- Coherence: The cognitive ease with which information fits together and amplifies related ideas.
- Social connections: The interpersonal support structure (physical, emotional, and psychological) necessary for optimal learning.
Mary: From a practitioner’s perspective, why is starting with the behavioral science so important to learning analysis?
Jon: For years the learning profession has experimented with different approaches, and through trial and error, has created many best practices. Now we can, and should, apply behavioral science research to avoid inaccurate assumptions and to be more predictive about behavior change. There’s also the benefit of being more data-driven with stakeholders who sometimes suggest solutions that will likely have a low probability of success. It's ineffective to fight our biology. Instead, we should apply what we know about how learning actually happens in the brain when developing learning solutions.
Mary: What did you like the most (and the least) about writing with two co-authors?
Jon: Writing with you and Janet was great. The old saying of “you go faster alone but further together” definitely applies here. I’m so proud we took the plunge and made the commitment to write our book. We learned from each other, sometimes frustrated one another, but honestly we always had each other’s backs. COVID-19 actually helped us find the time for the work, and we looked forward to being with each other virtually during those long periods of isolation.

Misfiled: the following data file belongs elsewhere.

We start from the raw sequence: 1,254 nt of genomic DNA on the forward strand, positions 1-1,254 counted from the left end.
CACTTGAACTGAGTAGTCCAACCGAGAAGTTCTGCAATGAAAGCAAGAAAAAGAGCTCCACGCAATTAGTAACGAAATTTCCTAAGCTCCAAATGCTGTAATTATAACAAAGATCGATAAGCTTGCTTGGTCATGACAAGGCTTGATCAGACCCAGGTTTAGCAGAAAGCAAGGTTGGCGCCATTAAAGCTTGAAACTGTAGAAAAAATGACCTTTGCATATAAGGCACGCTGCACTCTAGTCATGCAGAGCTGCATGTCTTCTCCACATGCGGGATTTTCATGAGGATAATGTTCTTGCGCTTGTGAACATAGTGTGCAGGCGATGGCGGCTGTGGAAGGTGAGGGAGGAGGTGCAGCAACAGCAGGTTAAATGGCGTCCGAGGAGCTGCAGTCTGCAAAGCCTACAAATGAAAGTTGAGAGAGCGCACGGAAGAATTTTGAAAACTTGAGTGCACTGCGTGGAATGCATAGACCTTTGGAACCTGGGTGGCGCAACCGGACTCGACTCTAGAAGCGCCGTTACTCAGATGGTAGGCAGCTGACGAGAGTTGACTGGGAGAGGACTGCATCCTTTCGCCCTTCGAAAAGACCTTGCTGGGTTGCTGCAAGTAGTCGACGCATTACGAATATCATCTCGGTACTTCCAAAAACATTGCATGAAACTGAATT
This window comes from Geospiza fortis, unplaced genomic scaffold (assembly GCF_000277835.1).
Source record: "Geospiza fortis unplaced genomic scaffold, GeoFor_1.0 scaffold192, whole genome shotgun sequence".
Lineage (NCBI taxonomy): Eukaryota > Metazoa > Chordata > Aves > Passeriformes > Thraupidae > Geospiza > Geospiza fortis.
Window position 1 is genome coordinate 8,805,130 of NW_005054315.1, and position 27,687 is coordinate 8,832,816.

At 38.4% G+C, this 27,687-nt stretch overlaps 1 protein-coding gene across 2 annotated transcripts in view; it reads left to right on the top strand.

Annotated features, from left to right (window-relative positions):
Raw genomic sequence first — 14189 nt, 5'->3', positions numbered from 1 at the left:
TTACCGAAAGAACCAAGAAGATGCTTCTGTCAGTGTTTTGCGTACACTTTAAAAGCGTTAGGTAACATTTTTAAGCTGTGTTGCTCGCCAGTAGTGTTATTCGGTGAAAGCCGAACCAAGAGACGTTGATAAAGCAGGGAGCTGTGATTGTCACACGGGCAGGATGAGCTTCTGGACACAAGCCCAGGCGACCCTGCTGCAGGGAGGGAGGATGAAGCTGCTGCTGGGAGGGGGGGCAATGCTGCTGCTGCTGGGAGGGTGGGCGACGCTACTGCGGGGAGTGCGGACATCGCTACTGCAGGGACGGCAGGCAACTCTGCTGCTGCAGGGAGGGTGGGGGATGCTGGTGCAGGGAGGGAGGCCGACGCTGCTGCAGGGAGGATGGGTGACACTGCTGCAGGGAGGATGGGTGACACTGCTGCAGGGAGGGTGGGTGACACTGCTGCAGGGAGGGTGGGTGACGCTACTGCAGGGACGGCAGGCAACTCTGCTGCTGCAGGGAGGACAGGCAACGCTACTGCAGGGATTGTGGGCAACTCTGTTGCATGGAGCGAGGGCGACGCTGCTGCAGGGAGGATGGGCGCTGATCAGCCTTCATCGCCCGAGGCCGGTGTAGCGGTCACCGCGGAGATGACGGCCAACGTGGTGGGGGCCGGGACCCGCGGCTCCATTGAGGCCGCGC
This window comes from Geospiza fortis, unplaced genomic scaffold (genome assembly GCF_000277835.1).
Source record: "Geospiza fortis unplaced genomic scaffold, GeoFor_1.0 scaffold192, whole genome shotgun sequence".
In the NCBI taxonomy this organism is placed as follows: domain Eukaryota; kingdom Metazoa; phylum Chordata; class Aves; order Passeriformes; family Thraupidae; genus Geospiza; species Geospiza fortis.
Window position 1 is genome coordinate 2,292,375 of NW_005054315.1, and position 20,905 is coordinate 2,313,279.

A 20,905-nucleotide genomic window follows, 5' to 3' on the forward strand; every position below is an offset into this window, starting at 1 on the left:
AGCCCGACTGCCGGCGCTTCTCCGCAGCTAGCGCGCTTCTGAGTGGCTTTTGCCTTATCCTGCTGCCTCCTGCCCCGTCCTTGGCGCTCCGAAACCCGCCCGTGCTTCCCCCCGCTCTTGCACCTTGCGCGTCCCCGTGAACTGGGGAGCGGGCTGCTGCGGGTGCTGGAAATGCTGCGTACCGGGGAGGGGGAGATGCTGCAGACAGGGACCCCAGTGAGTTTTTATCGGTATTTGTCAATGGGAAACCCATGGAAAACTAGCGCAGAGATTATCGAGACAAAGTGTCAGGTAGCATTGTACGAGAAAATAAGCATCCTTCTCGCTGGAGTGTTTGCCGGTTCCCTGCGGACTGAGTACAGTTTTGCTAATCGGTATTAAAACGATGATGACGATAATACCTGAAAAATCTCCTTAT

Mary: What is your hope for our readers?
Jon: Our goal from the beginning was to produce something very practical that practitioners could immediately use. The theory is nice, but the application is really the point. I love it when others share how helpful the framework is and that it changes how they think about their profession, as well as their ability to drive great learning. I’m excited about the future of where learning science is heading.
Janet Ahn, Chief Behavioral Science Officer at Mind Gym
Three guiding principles underpin the CLICS framework: how the brain works, how it learns, and how it applies.
How the brain works
The first step is understanding how our brains help us remember information. How does the brain process events, record them as memories and subsequently retrieve them when relevant? Understanding the mechanism by which the brain absorbs information should guide our decisions on how to optimize learning.
How the brain learns
Learning is a permanent change in behavior or knowledge as a result from prior experience.
In its most basic form, learning occurs when our mind automatically links or associates two events together. Knowing how the brain puts two and two together informs how best to layer, sequence, and structure how new information will be presented. It also sheds light on how and when to repeat information in order to promote learning.
How the brain applies
How does the brain socialize the information it has registered, processed, retained and learned? It depends on how the brain is motivated — intrinsically (internal factors) or extrinsically (external factors). Motivation is defined as the needs or wants that direct our behavior towards a goal, including learning. Even social norms can effectively shape behaviors and reinforce learning patterns.
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About the Author
Mary Slaughter is the Global Head of Employee Experience at Morningstar, an investment research and management firm headquartered in Chicago, IL. Prior to joining Morningstar, she served as a managing director, People Advisory Services at EY.